The Y chromosome does not shorten the lifespan of males

  • Research
Published on June 16, 2023 Updated on July 28, 2023

on the June 16, 2023

publi Hudry
publi Hudry

A new study published in June 2023 in Nature Ecology and Evolution by a team from the Valrose Institute of Biology (Université Côte d'Azur, CNRS) demonstrates that the Y chromosome has no impact on male longevity. This discovery refutes the widespread hypothesis that the Y chromosome has a toxic effect and shortens the lifespan of men.

Many species show differences in lifespan between males and females. A popular way of explaining this observation is that sex chromosomes contribute to aging through a "toxic" effect of the Y. This widely held hypothesis suggests that the presence of the Y chromosome impacts male longevity. In lions, Asian elephants and killer whales, for example, XX females live longer than their XY male counterparts. In humans, XX individuals live on average 7% longer than XY individuals. Compared to a control population, individuals with an XXY karyotype (Klinefelter syndrome) have a two-year shorter lifespan, and those with an XYY karyotype have an even shorter one. These data also suggest a negative effect of Y on longevity in humans. Interestingly, some animal classes show the opposite effect.

In some birds and reptiles, males have ZZ chromosomes while females are ZW, the W being equivalent to the Y chromosome. In these species, ZZ males outlive females, and can live much longer. This observation extends to another living species. In dioecious plants with sex chromosomes, XY individuals have a shorter lifespan. These correlative studies suggest that the Y chromosome may be responsible for differences in longevity between the sexes. However, this hypothesis has never been tested experimentally.

To directly examine this "toxic Y" theory, Rénald Delanoue and Charlène Clot, from the Sex and Cell Physiology team at the Valrose Institute of Biology, generated Drosophila tissues and lines in which they directly manipulated the size and number of Y chromosomes using an innovative CRISPR-Cas9 method.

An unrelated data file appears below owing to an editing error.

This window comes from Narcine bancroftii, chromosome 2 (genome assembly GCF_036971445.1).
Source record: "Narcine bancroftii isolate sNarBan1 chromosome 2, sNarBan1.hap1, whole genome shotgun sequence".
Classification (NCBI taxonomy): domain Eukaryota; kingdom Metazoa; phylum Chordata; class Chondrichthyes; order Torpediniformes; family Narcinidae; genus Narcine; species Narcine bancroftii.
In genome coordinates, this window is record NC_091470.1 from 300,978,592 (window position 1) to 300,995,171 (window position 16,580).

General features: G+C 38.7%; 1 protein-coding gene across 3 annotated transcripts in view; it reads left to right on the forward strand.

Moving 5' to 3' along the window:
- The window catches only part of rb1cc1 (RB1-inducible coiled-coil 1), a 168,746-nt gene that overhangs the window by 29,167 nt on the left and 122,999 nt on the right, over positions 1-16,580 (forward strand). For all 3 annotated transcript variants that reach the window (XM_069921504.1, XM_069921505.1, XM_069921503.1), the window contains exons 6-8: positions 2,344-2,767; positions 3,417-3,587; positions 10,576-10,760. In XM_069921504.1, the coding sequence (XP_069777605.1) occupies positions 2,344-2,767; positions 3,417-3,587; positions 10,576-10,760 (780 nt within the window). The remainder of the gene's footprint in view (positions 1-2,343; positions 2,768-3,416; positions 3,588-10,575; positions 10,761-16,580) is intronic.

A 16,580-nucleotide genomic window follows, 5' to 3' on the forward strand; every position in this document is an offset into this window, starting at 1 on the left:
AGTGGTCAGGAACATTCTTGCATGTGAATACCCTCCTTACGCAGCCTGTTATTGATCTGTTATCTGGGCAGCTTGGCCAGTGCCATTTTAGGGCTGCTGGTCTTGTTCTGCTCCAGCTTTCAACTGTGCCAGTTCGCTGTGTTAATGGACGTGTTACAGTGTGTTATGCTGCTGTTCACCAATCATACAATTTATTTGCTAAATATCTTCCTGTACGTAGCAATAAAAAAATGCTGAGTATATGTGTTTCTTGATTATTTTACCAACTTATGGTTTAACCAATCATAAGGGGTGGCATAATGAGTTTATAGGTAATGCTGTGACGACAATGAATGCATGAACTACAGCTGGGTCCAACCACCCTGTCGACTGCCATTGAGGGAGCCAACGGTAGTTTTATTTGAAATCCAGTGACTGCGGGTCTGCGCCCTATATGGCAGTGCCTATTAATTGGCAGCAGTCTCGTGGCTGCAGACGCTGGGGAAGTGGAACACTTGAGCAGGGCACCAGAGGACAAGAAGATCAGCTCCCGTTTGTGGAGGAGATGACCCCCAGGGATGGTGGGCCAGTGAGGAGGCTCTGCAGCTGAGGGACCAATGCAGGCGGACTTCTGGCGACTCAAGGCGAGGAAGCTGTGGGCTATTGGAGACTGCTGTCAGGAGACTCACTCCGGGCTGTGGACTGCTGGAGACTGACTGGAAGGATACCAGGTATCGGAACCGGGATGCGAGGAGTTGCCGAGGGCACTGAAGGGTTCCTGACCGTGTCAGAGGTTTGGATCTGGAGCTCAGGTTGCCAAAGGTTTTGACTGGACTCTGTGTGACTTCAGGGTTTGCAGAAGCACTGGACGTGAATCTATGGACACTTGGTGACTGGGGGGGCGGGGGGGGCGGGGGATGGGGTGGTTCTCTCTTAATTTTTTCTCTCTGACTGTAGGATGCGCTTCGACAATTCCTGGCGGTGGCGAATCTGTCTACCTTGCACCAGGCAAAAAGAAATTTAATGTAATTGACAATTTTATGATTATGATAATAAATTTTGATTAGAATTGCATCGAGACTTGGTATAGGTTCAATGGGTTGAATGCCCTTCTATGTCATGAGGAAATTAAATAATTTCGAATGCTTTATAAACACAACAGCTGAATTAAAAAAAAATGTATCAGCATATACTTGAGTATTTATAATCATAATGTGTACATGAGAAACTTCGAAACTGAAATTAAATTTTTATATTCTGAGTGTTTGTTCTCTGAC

Using this genetic approach, they discovered that a modificaton in the number or size of the Y chromosome had no impact on male longevity. This discovery refutes the hypothesis that the Y chromosome has a toxic effect and shortens the lifespan of males. They used the same genetic manipulations to show that the Y chromosome does not have an impact either on other key physiological differences between the sexes. For example, they studied the impact of the Y chromosome on sex differences in adult somatic stem cell behavior and intestinal cancers. The implications of these findings are considerable, as differences in longevity between
the sexes are observed in most animals, including humans. Overall, these results reject the "toxic Y" hypothesis, which postulates that the Y chromosome leads to a shorter lifespan in XY individuals.
For more information

Y chromosome toxicity does not contribute to sex-specific differences in longevity
Rénald Delanoue, Charlène Clot, Chloé Leray, Thomas Pihl & Bruno Hudry
Nature Ecology and Evolution 2023


schema hudry
schema hudry
Y chromosomes of different sizes produced using CRISPR-Cas9 in Drosophila. The presence or size of the Y chromosome does not reduce longevity in males, nor does it affect sexual dimorphisms in size and incidence of intestinal cancer development.


Bruno Hudry - CNRS Research Fellow - +33 4 89 15 07 60 -